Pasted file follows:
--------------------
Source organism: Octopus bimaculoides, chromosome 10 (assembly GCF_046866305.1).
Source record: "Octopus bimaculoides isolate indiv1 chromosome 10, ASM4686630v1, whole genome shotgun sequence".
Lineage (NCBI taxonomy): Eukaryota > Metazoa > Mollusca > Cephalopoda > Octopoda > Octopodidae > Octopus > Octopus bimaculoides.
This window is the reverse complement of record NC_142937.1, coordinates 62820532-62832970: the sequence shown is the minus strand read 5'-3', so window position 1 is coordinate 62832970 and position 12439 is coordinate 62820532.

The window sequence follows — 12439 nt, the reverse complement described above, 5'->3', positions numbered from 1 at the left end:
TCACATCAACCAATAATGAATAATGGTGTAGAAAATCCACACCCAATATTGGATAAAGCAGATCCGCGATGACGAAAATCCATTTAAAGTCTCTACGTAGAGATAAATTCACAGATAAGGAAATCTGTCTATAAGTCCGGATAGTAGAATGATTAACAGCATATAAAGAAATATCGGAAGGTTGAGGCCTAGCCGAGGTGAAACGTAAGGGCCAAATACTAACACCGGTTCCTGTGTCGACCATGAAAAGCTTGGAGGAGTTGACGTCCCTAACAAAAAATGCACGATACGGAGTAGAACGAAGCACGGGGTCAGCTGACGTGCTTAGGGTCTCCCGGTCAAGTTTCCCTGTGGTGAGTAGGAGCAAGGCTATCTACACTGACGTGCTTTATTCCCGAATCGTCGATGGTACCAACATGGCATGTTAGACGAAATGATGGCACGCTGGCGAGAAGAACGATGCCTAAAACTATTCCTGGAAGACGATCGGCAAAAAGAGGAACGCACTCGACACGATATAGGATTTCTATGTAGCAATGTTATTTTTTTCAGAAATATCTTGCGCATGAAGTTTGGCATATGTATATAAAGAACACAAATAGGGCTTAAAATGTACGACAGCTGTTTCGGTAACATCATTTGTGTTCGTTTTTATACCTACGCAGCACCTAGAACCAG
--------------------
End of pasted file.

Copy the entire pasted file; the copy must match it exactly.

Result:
Source organism: Octopus bimaculoides, chromosome 10 (assembly GCF_046866305.1).
Source record: "Octopus bimaculoides isolate indiv1 chromosome 10, ASM4686630v1, whole genome shotgun sequence".
Lineage (NCBI taxonomy): Eukaryota > Metazoa > Mollusca > Cephalopoda > Octopoda > Octopodidae > Octopus > Octopus bimaculoides.
This window is the reverse complement of record NC_142937.1, coordinates 62820532-62832970: the sequence shown is the minus strand read 5'-3', so window position 1 is coordinate 62832970 and position 12439 is coordinate 62820532.

The window sequence follows — 12439 nt, the reverse complement described above, 5'->3', positions numbered from 1 at the left end:
TCACATCAACCAATAATGAATAATGGTGTAGAAAATCCACACCCAATATTGGATAAAGCAGATCCGCGATGACGAAAATCCATTTAAAGTCTCTACGTAGAGATAAATTCACAGATAAGGAAATCTGTCTATAAGTCCGGATAGTAGAATGATTAACAGCATATAAAGAAATATCGGAAGGTTGAGGCCTAGCCGAGGTGAAACGTAAGGGCCAAATACTAACACCGGTTCCTGTGTCGACCATGAAAAGCTTGGAGGAGTTGACGTCCCTAACAAAAAATGCACGATACGGAGTAGAACGAAGCACGGGGTCAGCTGACGTGCTTAGGGTCTCCCGGTCAAGTTTCCCTGTGGTGAGTAGGAGCAAGGCTATCTACACTGACGTGCTTTATTCCCGAATCGTCGATGGTACCAACATGGCATGTTAGACGAAATGATGGCACGCTGGCGAGAAGAACGATGCCTAAAACTATTCCTGGAAGACGATCGGCAAAAAGAGGAACGCACTCGACACGATATAGGATTTCTATGTAGCAATGTTATTTTTTTCAGAAATATCTTGCGCATGAAGTTTGGCATATGTATATAAAGAACACAAATAGGGCTTAAAATGTACGACAGCTGTTTCGGTAACATCATTTGTGTTCGTTTTTATACCTACGCAGCACCTAGAACCAG